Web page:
It’s difficult work but Canadians have long since proven we are very good at it.

Although Alberta’s pandemic is escalating daily – a record 1,733 new cases announced Monday – there’s also far more hopeful news than we could have imagined only a month ago.

Don Braid’s column appears regularly in the Herald

The original column has been altered to reflect Nov. 30 case count.

dbraid@postmedia.com

Twitter: @DonBraid

Facebook: Don Braid Politics

Let’s block ads! (Why?)



Source link

Continue Reading

Business

Asian shares open higher following stellar month of gains – Reuters

Published

 on


Healthcare

Paulina Duran
Jessica DiNapoli

(Corrects to China’s index, not futures, in paragraph 3)

SYDNEY/NEW YORK, Dec 1 (Reuters) – Asian share markets opened slightly higher on Tuesday buoyed by the prospect of a COVID-19 vaccine, reversing the previous day’s dips as investors took profits at the end of a record-breaking month.

MSCI’s broadest index of Asia-Pacific shares outside Japan added 0.26% on Tuesday after closing the month 9% higher, the best November since 2001. Japan’s Nikkei and Australia’s S&P/ASX 200 were each 0.9% higher, while South Korea was up 1.4%.

China’s blue-chip CSI300 index was 0.72% higher on Tuesday, after data on Monday that pointed to a continued recovery in the world’s second-largest economy against the backdrop of the COVID-19 pandemic.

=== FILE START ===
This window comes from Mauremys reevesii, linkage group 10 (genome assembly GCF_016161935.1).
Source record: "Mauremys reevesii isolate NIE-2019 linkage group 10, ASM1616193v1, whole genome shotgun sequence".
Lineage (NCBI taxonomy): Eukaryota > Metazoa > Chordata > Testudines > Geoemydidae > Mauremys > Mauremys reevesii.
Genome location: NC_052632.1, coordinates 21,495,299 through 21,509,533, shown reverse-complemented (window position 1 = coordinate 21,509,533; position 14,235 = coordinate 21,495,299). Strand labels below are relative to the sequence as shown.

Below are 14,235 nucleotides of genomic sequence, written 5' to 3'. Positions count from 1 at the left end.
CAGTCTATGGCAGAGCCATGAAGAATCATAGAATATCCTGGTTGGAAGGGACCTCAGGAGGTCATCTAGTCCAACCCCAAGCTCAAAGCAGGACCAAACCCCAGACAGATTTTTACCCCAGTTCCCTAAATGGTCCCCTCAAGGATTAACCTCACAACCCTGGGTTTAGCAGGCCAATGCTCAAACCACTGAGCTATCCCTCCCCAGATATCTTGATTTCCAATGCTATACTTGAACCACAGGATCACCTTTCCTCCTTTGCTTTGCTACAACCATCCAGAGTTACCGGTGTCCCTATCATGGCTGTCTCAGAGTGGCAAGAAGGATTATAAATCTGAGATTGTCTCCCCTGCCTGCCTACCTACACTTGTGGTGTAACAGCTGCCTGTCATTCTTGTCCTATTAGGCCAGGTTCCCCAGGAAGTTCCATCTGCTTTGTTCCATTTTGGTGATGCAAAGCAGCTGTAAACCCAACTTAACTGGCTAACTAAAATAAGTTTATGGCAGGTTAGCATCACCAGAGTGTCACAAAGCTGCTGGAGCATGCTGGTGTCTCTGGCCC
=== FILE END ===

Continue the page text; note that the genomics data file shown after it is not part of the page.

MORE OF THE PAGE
“We’ve seen clearly a huge wave of liquidity coming to equities in response to the vaccine news and in response to U.S. election news,” said Hamish Tadgell, a portfolio manager at SG Hiscock & Company.

“But there are still risks, and as a result we could see the market pull back, I think, particularly as we come into sort of the Christmas period.”

Wall Street was weaker on Monday, partly driven by a rebalancing of portfolios, as investors cashed in on gains after a strong month punctuated by updates of COVID-19 vaccines progressing and hopes of a swift economic rebound next year.

“There was profit taking around the world so we ended a record month with a whimper not a bang, and you know, taking a little bit of a breather,” said Interactive Brokers Chief Strategist Steve Sosnick.

“I think that markets are pricing in, if not fully pricing a recovery, they are pricing in the vast majority of it (and) it’s very hard to meet these elevated expectations.”

MSCI’s gauge of stocks across the globe was roughly flat. Hong Kong’s Hang Seng index futures were down 0.36%, while China’s CSI 300 futures were 0.36% higher.

In the United States the Dow Jones Industrial Average fell 0.91% on Monday while the S&P 500 lost 0.46%. The tech-heavy Nasdaq Composite ended down 0.06%.

Moderna Inc applied for U.S. emergency authorization for its COVID-19 vaccine after full results from a late-stage study showed it was 94.1% effective with no serious safety concerns.

“U.S. markets were a little bit lower, that’s what was holding us back a little bit,” said Chris Weston, head of research at Melbourne brokerage Pepperstone. “People are pretty optimistic for a good 2021.”

The dollar was under pressure on Tuesday, after closing out its worst month since July with a little bounce and as investors reckon on even more U.S. monetary easing.

Oil prices were slightly lower on uncertainty about whether the world’s major oil producers would agree to extend deep output cuts at talks this week.

U.S. crude eased back 11 cents to $45.23 a barrel on Tuesday, while Brent crude futures were largely unchanged at $47.86.


© 2020 Reuters. All Rights Reserved.

Let’s block ads! (Why?)



Source link

Continue Reading

Trending